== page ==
“Would They Welcome Me Again?” Ensign, June 1996, 55–56
When I joined the Church, I began attending a very small Filipino branch where the members were very close and worked in unity to get things done.
As we grew in numbers, the branch prospered little by little. New chairs came, then a new sacrament table. In time we moved to a spacious apartment and even had a new organ. Three years later a lot was purchased for our future meetinghouse.
During this period of growth the unity of our branch was occasionally tested. After some particularly hurtful gossip reached me, I decided to leave the Church. For the next six Sundays I did not attend my meetings, although in my heart I wished I were there. I especially wanted to partake of the sacrament and renew my covenants.
One day I knelt in prayer and asked for strength, courage, and especially enlightenment. I was still on my knees when my eyes caught sight of a book on the floor near the foot of my bed, partly hidden by the bedcovers. I picked up a dusty and neglected volume of scripture and began paging through it, hoping to find some lines that would ease my pain. I stopped at Doctrine and Covenants 136:29–30 [D&C 136:29–30]: “If thou art sorrowful, call on the Lord thy God with supplication, that your souls may be joyful. Fear not thine enemies.”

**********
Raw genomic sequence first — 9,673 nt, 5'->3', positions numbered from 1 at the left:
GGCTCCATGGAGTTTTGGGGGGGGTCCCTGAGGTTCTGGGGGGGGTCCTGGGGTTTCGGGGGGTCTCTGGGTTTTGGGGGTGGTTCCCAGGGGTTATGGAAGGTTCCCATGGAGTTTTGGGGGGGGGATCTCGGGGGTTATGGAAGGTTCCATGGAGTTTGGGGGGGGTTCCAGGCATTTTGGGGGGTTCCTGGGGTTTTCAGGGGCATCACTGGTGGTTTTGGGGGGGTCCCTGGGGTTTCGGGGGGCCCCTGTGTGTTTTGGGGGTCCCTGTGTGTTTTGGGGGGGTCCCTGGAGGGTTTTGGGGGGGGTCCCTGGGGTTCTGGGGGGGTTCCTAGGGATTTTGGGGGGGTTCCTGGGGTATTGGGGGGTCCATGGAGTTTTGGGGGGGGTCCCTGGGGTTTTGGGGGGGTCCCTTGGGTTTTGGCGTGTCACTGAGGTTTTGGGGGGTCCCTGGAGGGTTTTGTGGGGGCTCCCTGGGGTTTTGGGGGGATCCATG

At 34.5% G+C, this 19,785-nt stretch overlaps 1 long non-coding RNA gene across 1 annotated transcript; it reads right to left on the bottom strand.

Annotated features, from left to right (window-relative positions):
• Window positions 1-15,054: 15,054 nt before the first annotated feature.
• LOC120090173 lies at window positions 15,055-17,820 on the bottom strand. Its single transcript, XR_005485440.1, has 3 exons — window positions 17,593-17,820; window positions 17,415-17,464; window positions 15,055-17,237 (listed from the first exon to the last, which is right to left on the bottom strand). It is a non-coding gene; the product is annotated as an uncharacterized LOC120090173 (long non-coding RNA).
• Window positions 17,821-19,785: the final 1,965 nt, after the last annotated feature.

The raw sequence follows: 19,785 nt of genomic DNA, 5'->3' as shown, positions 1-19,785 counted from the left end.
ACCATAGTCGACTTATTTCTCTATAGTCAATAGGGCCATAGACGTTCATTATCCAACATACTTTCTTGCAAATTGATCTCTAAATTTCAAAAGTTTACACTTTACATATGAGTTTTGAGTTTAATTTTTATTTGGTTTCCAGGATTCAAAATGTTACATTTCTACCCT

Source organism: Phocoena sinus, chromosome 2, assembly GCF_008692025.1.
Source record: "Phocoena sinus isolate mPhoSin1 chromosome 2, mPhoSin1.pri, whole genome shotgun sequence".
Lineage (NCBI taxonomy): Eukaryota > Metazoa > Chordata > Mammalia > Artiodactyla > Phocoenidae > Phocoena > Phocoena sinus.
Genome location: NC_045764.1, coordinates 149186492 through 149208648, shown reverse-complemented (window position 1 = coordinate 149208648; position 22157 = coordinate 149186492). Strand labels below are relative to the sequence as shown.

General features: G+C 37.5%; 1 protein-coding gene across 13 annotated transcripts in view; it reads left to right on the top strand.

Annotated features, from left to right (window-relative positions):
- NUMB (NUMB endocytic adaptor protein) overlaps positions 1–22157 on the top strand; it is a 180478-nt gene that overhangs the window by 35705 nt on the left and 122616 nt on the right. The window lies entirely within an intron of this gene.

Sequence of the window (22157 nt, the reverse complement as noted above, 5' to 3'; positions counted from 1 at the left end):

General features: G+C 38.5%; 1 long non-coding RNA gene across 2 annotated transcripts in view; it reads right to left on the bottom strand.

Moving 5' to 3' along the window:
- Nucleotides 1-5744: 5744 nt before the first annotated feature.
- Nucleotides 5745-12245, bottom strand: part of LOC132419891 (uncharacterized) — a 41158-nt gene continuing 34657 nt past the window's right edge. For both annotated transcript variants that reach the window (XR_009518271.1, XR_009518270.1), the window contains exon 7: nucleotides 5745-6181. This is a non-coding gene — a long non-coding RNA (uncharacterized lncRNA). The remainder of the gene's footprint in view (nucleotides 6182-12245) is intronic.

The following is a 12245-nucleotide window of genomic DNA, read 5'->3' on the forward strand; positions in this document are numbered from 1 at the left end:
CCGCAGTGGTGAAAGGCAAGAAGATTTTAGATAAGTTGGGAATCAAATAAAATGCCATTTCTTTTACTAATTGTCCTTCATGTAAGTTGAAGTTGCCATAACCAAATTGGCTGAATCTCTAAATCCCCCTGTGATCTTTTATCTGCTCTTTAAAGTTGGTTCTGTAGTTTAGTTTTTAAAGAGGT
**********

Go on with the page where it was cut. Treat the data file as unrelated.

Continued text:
After reading the verses, I felt lighter in spirit, and my faith and courage returned. I would go back to church. I sank to my knees again, this time to offer a prayer of gratitude to my Heavenly Father.
As I neared the meetinghouse, I felt very apprehensive. Would they welcome me again? Would I hear even more whispering behind my back? Or would they ignore me altogether? My feet dragged the closer I got to the door. Then I felt a gentle tap on my shoulder, and before I could turn around, an arm encircled me in a tender embrace. Then another hand reached out to clasp mine. Other friends burst from the door with warm smiles and greetings, each one expressing joy and happiness for my return.
As the sacrament service began, we turned to the opening hymn, “Though Deepening Trials” (Hymns, no. 122). A soothing feeling of calm and peace filled me as each word was sung, and the feelings of hurt and resentment I had harbored melted away. Warm tears blurred my vision, and I could no longer see the words in the hymnbook. I closed my eyes tightly and gratefully whispered, “Father, thanks for leading me back to the fold.”